Google is moving workloads to data centers where renewable energy is available.
As renewable energy is intermittent, based on when the sun shines or the wind blows, Google shifts compute to the nearest data center with available renewable sources.
Hear Google's Raiford Smith explain how the grid can prepare for the hyperscale electricity demand at DCD Grid>Scale
Chasing the sun
"Shifting compute tasks across location is a logical progression of our first step in carbon-aware computing, which was to shift compute across time," Google's co-founder of the Carbon Intelligence Computing program, Ross Koningstein, said.
"By enabling our data centers to shift flexible tasks to different times of the day, we were able to use more electricity when carbon-free energy sources like solar and wind are plentiful. Now, with our newest update, we’re also able to shift more electricity use to where carbon-free energy is available."
The new initiative only covers "moveable" tasks. Latency-sensitive workloads, those covered by data sovereignty laws, or cloud customer tasks will still be based out of their original data center.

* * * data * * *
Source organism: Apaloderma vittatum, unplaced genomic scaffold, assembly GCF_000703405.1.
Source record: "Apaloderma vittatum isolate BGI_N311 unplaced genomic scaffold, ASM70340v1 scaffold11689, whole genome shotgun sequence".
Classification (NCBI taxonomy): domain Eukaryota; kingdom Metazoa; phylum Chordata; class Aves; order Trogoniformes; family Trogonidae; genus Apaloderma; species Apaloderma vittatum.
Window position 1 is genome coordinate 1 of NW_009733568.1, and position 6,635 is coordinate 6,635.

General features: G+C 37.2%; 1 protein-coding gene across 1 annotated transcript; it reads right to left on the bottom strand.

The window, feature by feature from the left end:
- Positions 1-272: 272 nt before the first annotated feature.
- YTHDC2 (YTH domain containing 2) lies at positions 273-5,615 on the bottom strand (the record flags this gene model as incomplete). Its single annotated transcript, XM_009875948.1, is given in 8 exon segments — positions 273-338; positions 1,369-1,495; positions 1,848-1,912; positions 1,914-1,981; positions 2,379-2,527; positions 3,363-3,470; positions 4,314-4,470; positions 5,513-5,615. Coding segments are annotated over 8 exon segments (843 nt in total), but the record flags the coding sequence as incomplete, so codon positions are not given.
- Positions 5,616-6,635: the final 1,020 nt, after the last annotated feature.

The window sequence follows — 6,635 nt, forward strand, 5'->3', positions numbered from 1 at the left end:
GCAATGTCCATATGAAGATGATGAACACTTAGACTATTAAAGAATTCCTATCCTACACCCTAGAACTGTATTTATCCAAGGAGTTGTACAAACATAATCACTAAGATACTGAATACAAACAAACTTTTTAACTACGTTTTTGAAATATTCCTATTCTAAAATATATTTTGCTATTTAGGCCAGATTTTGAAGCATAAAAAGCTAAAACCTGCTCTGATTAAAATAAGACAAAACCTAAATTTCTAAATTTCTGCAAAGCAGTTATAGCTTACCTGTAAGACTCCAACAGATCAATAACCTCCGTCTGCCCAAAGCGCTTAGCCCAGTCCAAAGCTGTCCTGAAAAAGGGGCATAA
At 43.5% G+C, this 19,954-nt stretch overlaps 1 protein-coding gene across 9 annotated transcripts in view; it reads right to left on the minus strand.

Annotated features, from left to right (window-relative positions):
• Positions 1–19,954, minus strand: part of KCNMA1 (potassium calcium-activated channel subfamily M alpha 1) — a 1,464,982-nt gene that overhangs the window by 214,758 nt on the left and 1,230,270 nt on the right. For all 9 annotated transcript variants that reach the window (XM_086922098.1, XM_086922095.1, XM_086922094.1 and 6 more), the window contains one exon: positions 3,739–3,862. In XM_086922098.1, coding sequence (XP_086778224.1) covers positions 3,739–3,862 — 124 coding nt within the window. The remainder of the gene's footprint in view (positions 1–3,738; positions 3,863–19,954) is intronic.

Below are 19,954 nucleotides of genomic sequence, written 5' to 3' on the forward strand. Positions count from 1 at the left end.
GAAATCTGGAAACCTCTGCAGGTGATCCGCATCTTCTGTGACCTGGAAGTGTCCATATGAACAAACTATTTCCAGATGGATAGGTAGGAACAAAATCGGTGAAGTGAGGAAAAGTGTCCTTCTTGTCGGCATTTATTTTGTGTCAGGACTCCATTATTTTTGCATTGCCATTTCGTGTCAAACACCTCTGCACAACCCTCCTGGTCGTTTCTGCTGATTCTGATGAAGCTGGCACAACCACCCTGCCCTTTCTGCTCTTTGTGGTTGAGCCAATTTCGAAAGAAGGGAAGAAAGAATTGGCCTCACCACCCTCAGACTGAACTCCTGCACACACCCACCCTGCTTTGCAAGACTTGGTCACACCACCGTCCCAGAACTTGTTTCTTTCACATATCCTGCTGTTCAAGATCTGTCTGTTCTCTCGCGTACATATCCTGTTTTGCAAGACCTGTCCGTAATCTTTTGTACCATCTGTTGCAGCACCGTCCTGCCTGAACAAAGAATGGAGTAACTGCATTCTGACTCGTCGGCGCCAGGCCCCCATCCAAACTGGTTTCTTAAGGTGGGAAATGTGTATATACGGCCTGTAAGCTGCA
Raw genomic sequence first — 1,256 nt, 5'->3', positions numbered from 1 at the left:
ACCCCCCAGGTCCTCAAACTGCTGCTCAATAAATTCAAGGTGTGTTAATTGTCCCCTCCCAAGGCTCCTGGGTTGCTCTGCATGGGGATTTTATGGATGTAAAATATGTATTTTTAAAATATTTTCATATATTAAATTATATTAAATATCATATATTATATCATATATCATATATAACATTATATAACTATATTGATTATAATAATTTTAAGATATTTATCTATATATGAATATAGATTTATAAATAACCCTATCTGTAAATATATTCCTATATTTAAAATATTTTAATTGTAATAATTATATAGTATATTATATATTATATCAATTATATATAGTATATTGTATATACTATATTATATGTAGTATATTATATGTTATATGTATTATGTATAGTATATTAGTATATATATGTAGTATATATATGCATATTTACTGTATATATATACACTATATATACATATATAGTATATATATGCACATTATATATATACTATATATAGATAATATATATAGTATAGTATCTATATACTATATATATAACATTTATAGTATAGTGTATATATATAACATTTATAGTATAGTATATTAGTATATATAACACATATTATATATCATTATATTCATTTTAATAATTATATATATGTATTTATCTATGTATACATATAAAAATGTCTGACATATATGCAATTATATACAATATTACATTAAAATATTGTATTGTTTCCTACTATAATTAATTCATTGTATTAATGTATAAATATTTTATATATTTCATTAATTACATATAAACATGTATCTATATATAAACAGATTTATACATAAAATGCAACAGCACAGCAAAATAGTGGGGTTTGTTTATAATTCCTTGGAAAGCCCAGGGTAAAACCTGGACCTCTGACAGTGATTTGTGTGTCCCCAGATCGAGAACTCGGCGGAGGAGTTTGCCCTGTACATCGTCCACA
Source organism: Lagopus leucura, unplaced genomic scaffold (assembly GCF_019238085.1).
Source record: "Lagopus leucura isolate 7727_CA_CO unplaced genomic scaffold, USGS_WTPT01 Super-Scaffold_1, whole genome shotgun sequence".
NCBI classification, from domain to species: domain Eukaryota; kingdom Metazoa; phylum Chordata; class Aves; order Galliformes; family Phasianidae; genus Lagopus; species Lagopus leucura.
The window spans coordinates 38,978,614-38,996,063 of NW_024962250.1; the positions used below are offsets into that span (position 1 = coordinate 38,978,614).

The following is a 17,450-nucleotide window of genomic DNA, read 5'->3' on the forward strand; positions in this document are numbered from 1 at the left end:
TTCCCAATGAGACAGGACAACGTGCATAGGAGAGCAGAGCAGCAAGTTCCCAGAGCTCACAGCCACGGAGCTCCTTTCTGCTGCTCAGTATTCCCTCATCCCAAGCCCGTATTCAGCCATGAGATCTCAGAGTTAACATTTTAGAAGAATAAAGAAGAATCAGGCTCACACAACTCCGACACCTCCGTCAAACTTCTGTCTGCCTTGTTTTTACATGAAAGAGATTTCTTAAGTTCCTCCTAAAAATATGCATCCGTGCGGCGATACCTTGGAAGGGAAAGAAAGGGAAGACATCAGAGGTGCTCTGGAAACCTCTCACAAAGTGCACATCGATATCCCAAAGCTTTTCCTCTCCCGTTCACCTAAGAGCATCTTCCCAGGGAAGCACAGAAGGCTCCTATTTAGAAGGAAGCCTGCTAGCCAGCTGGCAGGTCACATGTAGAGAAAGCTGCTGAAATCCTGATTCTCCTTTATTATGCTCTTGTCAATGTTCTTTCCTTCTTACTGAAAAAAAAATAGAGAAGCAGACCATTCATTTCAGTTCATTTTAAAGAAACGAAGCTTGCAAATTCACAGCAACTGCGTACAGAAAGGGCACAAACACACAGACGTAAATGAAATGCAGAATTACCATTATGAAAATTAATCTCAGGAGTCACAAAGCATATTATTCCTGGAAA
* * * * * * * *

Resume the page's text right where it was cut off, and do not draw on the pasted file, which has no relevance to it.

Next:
"We’re applying this first to our media processing efforts, which encodes, analyzes, and processes millions of multimedia files like videos uploaded to YouTube, Photos, and Drive," Konigstein said.
"Like many computing jobs at Google, these can technically run in many places (of course, limitations like privacy laws apply)."
It is not clear how much of Google's compute can be classified as moveable, but the initiative should become obsolete by the end of the decade.
The company plans to supply all of its data centers with carbon-free energy by 2030, 24/7.
It currently covers its energy needs with equivalent renewable power purchase agreements (an 80MW data center will be covered by an 80MW solar PPA), but the power is not matched hour for hour.